If you are still curious about Obamacare and how it impacts new RPCVs, ask away in the comments below. Or check out these websites for more information:



Wary about Obamacare’s impact on your taxes when you return to the land of paying taxes, here’s information about how Obamacare/Affordable Care Act is being paid for:



You can find the marketplace at: https://www.healthcare.gov/

Update: October 21 – for details on the prices I found for plans check out this post: https://mapya.wordpress.com/2013/10/21/obamacare-update/


16 thoughts on “Why Obamacare is Fantastic, Albeit Confusing for Peace Corps Volunteers

    • I’m sorry you hate providing low cost insurance options to people who need care, especially when 98% of the public will bear minimal tax burden (http://www.irs.gov/uac/Affordable-Care-Act-Tax-Provisions).

      If you are not a Peace Corps Volunteer, then you can consider health insurance through your employer, the marketplace, or pay the penalty for not being insured. Peace Corps is a two year service commitment. We are ordinary Americans who have chosen to serve our country by aiding in the development of nations not as fortunate as our own. We risk our health and safety in impoverished villages. Upon returning to America it is nice to have options for our healthcare.

      My post specifically details options available for Peace Corps Volunteers upon returning to America, and my advice pertains specifically to that.

  1. Starting January 1, 2014, any American who goes without health insurance coverage that meets the standard for “minimum essential coverage,” as laid out in the Affordable Care Act, for MORE than three consecutive months in a given year may be subject to a financial penalty.

    As a low-cost, limited benefit plan, AfterCorps DOES NOT qualify as minimum essential coverage. This is why Peace Corps is limiting coverage under the AfterCorps program to a total of three months, with one month paid by the Peace Corps and an option for RPCVs to purchase an additional two months of AfterCorps coverage if they choose to do so…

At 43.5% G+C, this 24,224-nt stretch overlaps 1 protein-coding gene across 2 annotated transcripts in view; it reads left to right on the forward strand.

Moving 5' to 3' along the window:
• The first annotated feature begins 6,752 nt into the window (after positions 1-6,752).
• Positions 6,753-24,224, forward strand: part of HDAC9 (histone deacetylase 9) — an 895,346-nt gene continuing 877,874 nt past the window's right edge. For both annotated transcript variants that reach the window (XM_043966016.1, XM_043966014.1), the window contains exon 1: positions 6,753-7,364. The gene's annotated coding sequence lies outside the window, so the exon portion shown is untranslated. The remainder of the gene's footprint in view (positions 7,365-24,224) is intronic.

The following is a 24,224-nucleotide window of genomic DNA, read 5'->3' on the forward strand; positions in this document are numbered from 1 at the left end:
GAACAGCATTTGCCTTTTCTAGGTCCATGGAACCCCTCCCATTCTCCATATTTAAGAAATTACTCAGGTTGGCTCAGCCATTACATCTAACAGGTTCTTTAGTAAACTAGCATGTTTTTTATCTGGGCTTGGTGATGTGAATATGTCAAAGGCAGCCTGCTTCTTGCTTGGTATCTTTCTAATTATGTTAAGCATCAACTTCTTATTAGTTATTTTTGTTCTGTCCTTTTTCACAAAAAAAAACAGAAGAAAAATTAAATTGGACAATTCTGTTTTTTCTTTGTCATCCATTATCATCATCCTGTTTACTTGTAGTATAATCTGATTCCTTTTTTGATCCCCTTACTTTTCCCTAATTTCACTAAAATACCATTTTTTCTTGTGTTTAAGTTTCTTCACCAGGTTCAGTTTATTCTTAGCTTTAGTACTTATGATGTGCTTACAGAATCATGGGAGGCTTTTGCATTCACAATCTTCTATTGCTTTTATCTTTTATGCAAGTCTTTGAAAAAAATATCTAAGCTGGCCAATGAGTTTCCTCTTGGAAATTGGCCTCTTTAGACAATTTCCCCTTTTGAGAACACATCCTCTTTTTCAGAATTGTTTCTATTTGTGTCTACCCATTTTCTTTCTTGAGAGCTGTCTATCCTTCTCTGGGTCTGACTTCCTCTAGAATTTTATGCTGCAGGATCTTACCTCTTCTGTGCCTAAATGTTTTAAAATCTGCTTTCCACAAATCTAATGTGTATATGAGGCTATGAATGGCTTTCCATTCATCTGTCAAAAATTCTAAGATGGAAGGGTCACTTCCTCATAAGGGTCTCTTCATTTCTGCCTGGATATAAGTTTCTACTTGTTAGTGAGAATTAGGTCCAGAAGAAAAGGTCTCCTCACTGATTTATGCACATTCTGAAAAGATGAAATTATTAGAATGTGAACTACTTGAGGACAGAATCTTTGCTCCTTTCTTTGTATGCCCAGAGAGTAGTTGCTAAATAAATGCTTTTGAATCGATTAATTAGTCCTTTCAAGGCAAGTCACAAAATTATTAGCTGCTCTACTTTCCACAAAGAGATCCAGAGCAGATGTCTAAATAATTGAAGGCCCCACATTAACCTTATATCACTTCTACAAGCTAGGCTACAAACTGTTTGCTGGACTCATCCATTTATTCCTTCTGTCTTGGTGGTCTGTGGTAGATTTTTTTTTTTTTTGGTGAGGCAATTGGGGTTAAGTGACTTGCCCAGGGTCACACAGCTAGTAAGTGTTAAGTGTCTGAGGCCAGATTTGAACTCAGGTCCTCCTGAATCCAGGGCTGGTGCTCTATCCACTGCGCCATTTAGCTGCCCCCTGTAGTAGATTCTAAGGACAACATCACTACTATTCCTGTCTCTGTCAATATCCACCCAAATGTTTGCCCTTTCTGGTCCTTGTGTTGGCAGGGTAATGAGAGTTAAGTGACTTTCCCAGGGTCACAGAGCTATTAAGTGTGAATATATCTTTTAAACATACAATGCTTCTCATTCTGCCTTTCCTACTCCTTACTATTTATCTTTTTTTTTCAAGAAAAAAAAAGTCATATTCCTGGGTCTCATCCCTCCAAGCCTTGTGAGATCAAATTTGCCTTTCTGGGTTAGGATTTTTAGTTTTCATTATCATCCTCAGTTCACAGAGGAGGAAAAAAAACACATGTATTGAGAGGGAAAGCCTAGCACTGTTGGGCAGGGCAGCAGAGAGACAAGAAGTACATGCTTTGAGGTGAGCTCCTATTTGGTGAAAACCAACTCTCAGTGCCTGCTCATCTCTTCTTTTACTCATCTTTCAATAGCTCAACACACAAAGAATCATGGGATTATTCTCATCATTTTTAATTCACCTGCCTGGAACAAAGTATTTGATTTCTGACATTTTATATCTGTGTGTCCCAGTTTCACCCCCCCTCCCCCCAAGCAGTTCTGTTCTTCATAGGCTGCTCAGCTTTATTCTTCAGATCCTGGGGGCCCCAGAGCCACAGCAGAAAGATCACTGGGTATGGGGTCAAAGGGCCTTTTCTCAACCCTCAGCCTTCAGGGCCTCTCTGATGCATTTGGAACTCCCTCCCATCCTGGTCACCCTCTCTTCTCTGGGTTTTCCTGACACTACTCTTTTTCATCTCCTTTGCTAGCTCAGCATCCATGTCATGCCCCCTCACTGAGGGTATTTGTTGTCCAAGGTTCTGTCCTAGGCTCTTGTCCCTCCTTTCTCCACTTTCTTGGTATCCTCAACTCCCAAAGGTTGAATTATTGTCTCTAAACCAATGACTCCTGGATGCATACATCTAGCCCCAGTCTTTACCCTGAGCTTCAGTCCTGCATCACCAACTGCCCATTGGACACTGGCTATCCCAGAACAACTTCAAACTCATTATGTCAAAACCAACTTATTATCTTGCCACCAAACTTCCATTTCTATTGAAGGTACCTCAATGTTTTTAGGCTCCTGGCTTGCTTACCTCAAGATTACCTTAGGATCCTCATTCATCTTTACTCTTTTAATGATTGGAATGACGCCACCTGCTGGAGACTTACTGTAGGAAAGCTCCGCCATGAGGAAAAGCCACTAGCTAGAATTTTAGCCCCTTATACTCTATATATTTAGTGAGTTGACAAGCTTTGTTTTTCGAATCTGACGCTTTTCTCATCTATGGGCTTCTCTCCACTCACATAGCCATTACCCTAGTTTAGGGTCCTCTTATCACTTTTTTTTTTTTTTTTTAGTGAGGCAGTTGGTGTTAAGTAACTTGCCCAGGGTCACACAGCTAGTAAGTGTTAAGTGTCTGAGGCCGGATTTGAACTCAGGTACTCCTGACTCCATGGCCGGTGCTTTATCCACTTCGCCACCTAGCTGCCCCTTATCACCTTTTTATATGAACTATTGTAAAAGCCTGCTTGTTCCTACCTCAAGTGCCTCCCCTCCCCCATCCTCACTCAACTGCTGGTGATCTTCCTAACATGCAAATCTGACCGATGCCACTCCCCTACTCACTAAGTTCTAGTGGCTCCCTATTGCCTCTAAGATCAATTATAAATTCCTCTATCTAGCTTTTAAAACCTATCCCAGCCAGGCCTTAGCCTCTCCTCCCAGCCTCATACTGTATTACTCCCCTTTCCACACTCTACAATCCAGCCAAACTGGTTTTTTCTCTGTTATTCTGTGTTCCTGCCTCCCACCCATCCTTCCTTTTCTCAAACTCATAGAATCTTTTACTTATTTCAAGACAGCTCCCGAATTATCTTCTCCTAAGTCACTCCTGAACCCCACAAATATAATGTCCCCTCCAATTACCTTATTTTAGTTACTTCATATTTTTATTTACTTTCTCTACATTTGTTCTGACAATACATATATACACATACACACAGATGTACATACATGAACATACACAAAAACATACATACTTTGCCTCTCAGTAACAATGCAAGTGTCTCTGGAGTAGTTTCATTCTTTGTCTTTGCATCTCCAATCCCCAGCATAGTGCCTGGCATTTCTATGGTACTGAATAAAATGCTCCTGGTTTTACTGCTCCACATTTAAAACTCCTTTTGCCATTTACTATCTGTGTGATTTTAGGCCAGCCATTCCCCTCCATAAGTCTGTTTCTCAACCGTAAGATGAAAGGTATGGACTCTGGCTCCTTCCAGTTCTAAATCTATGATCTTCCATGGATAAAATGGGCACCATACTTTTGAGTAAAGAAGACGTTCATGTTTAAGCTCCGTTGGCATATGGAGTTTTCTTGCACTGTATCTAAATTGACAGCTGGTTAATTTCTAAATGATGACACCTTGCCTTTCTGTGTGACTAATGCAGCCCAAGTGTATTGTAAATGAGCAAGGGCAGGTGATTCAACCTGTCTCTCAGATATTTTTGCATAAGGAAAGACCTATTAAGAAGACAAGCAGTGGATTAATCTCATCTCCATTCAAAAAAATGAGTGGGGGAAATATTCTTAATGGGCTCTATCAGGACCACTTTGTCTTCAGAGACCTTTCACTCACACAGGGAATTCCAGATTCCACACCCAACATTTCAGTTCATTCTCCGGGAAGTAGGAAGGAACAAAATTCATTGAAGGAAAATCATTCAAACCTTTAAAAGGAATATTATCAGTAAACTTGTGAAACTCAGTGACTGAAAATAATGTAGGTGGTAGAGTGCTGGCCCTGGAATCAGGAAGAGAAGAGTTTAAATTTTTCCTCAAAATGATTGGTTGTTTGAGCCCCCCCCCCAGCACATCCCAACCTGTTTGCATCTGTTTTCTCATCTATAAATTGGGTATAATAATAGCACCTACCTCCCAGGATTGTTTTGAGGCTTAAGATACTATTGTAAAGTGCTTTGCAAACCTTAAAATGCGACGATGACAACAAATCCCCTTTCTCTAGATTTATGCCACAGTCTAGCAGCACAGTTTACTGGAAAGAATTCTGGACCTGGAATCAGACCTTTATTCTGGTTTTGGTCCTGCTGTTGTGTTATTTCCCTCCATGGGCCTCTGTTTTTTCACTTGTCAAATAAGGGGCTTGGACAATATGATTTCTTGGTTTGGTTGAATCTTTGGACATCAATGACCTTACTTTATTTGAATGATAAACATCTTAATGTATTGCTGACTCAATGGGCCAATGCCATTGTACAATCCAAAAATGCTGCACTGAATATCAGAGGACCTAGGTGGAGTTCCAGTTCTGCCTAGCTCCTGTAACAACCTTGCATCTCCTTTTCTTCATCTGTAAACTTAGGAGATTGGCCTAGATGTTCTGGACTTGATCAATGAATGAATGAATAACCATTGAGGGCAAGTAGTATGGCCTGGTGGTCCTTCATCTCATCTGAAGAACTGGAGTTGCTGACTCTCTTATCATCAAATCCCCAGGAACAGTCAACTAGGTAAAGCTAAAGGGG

After Corps. care is really a waste of money when you think of it… Really the Affordable Care Act allows all RPCVs to purchase insurance with little to no cost and its the only option I have being post-grad/as a RPCV most likely only with part-time employment or as unpaid intern. It’s great for us!

    • Perhaps with the new option for low cost healthcare, Peace Corps will do away with AfterCorps and simply recommend RPCVs to the online marketplace.

      • Our host country did just that… although they are still offering all volunteers After Corps. care with the ability to purchase it to up to 3 months. However, what returned Peace Corps. volunteer has $275 USD to purchase After Corps care when it doesn’t even meet the requirements for the standard “minimum essential coverage”?

        Eventually surely, Peace Corps will get rid of After Corps. care or at least offer a better health care package that does meet the criteria for “minimum essential coverage” to returning volunteers in the future. Researching Obamacare/Affordable Healthcare Act data when you’ve been essentially under a rock while living and working overseas can be a little overwhelming… but Obamacare really does allow for low-cost healthcare options for returned volunteers that many Peace Corps. volunteers aren’t aware of.

        Regardless of how you feel about the government requiring you to purchase health insurance. Obamacare offers affordable/low-cost options for Returned Peace Corps. volunteers that allow us to purchase health insurance that we wouldn’t otherwise be able to purchase due to our limited income.

    • I agree 100%. I’m very grateful to at least have options, whereas before it was just a giant void after service unless you choose the other bad option.